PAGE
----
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Nat Med. 2019 Aug;25(8):1225-1233. doi: 10.1038/s41591-019-0509-0. Epub 2019 Jul 22.

Gut microbiota-bile acid-interleukin-22 axis orchestrates polycystic ovary syndrome.

Qi X1, Yun C1,2, Sun L1,2, Xia J1,2, Wu Q1,2, Wang Y1,3,4, Wang L1,3,4, Zhang Y1,2, Liang X1,2, Wang L1,3,4, Gonzalez FJ5, Patterson AD6, Liu H1,2, Mu L1,3, Zhou Z1,3, Zhao Y1,3,7, Li R1,3,4,7, Liu P1,3,4,7, Zhong C8, Pang Y9,10,11, Jiang C12,13, Qiao J14,15,16,17,18,19.

Author information

1
Department of Obstetrics and Gynecology, Center for Obesity and Metabolic Disease Research, School of Basic Medical Sciences, Third Hospital, Peking University, Beijing, China.
2
Department of Physiology and Pathophysiology, School of Basic Medical Sciences, Peking University, and the Key Laboratory of Molecular Cardiovascular Science, Ministry of Education, Beijing, China.
3
Key Laboratory of Assisted Reproduction (Peking University), Ministry of Education, Beijing, China.
4
National Clinical Research Center for Obstetrics and Gynecology, Beijing, China.
5
Laboratory of Metabolism, Center for Cancer Research, National Cancer Institute, National Institutes of Health, Bethesda, MD, USA.
6
Center for Molecular Toxicology and Carcinogenesis, Department of Veterinary and Biomedical Sciences, The Pennsylvania State University, University Park, PA, USA.
7
Beijing Key Laboratory of Reproductive Endocrinology and Assisted Reproductive Technology, Beijing, China.
8
Institute of Systems Biomedicine, School of Basic Medical Sciences, Peking University Health Science Center, Beijing Key Laboratory of Tumor Systems Biology, Beijing, China.
9
Department of Obstetrics and Gynecology, Center for Obesity and Metabolic Disease Research, School of Basic Medical Sciences, Third Hospital, Peking University, Beijing, China. yanlipang@bjmu.edu.cn.
10
Key Laboratory of Assisted Reproduction (Peking University), Ministry of Education, Beijing, China. yanlipang@bjmu.edu.cn.
11
Beijing Key Laboratory of Reproductive Endocrinology and Assisted Reproductive Technology, Beijing, China. yanlipang@bjmu.edu.cn.
12
Department of Obstetrics and Gynecology, Center for Obesity and Metabolic Disease Research, School of Basic Medical Sciences, Third Hospital, Peking University, Beijing, China. jiangchangtao@bjmu.edu.cn.
13
Department of Physiology and Pathophysiology, School of Basic Medical Sciences, Peking University, and the Key Laboratory of Molecular Cardiovascular Science, Ministry of Education, Beijing, China. jiangchangtao@bjmu.edu.cn.
14
Department of Obstetrics and Gynecology, Center for Obesity and Metabolic Disease Research, School of Basic Medical Sciences, Third Hospital, Peking University, Beijing, China. jie.qiao@263.net.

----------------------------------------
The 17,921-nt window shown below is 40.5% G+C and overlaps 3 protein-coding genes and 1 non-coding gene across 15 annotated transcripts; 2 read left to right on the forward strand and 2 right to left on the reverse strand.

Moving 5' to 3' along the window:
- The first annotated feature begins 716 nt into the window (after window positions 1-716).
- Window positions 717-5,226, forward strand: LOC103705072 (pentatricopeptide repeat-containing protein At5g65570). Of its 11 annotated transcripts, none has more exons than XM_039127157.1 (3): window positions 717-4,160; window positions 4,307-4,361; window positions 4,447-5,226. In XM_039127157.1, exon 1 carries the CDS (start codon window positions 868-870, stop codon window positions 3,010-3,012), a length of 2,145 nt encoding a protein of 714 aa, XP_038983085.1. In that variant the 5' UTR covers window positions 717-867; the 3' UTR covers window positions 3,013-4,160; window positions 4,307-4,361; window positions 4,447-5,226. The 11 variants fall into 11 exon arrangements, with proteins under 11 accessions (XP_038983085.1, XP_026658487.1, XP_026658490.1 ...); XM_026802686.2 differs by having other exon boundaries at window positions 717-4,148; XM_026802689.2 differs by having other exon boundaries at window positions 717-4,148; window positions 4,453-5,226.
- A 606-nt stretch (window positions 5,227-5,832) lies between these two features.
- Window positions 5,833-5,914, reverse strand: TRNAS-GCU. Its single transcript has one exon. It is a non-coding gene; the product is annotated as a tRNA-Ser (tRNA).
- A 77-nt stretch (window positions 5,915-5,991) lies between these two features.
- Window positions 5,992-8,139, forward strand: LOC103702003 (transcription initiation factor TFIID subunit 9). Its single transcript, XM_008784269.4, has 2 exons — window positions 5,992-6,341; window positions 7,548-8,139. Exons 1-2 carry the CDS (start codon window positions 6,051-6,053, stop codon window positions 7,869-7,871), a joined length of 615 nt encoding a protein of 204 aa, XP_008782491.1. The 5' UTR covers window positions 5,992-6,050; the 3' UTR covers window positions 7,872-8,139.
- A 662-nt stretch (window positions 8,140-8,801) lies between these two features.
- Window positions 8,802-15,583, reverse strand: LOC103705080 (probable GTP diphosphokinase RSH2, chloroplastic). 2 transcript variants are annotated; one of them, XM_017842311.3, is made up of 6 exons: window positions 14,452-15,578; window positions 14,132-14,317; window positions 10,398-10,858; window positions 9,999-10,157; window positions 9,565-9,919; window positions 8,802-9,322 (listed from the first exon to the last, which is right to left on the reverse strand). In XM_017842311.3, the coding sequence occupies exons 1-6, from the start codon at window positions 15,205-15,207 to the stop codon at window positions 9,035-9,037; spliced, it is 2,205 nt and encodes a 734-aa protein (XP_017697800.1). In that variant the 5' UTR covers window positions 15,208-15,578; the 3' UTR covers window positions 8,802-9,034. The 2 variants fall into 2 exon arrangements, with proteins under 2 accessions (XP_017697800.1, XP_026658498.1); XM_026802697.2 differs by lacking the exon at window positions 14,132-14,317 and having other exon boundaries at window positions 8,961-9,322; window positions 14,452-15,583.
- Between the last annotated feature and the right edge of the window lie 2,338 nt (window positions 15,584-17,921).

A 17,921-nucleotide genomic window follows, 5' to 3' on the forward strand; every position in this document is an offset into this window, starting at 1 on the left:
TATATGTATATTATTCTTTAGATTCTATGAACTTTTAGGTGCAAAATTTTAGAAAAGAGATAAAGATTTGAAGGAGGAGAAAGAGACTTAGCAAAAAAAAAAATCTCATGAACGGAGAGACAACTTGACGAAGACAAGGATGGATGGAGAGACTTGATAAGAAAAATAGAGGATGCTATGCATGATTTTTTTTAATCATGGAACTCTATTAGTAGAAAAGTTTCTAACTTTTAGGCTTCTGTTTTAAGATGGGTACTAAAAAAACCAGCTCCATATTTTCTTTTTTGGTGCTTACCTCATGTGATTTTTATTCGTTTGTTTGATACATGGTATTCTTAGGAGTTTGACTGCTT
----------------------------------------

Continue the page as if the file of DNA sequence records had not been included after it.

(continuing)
15
Key Laboratory of Assisted Reproduction (Peking University), Ministry of Education, Beijing, China. jie.qiao@263.net.
16
National Clinical Research Center for Obstetrics and Gynecology, Beijing, China. jie.qiao@263.net.
17
Beijing Key Laboratory of Reproductive Endocrinology and Assisted Reproductive Technology, Beijing, China. jie.qiao@263.net.
18
Beijing Advanced Innovation Center for Genomics, Beijing, China. jie.qiao@263.net.
19
Peking-Tsinghua Center for Life Sciences, Peking University, Beijing, China. jie.qiao@263.net.

Abstract

Polycystic ovary syndrome (PCOS) is characterized by androgen excess, ovulatory dysfunction and polycystic ovaries1, and is often accompanied by insulin resistance2. The mechanism of ovulatory dysfunction and insulin resistance in PCOS remains elusive, thus limiting the development of therapeutics. Improved metabolic health is associated with a relatively high microbiota gene content and increased microbial diversity3,4. This study aimed to investigate the impact of the gut microbiota and its metabolites on the regulation of PCOS-associated ovarian dysfunction and insulin resistance. Here, we report that Bacteroides vulgatus was markedly elevated in the gut microbiota of individuals with PCOS, accompanied by reduced glycodeoxycholic acid and tauroursodeoxycholic acid levels. Transplantation of fecal microbiota from women with PCOS or B. vulgatus-colonized recipient mice resulted in increased disruption of ovarian functions, insulin resistance, altered bile acid metabolism, reduced interleukin-22 secretion and infertility. Mechanistically, glycodeoxycholic acid induced intestinal group 3 innate lymphoid cell IL-22 secretion through GATA binding protein 3, and IL-22 in turn improved the PCOS phenotype. This finding is consistent with the reduced levels of IL-22 in individuals with PCOS. This study suggests that modifying the gut microbiota, altering bile acid metabolism and/or increasing IL-22 levels may be of value for the treatment of PCOS.

PMID:
31332392
DOI:
10.1038/s41591-019-0509-0

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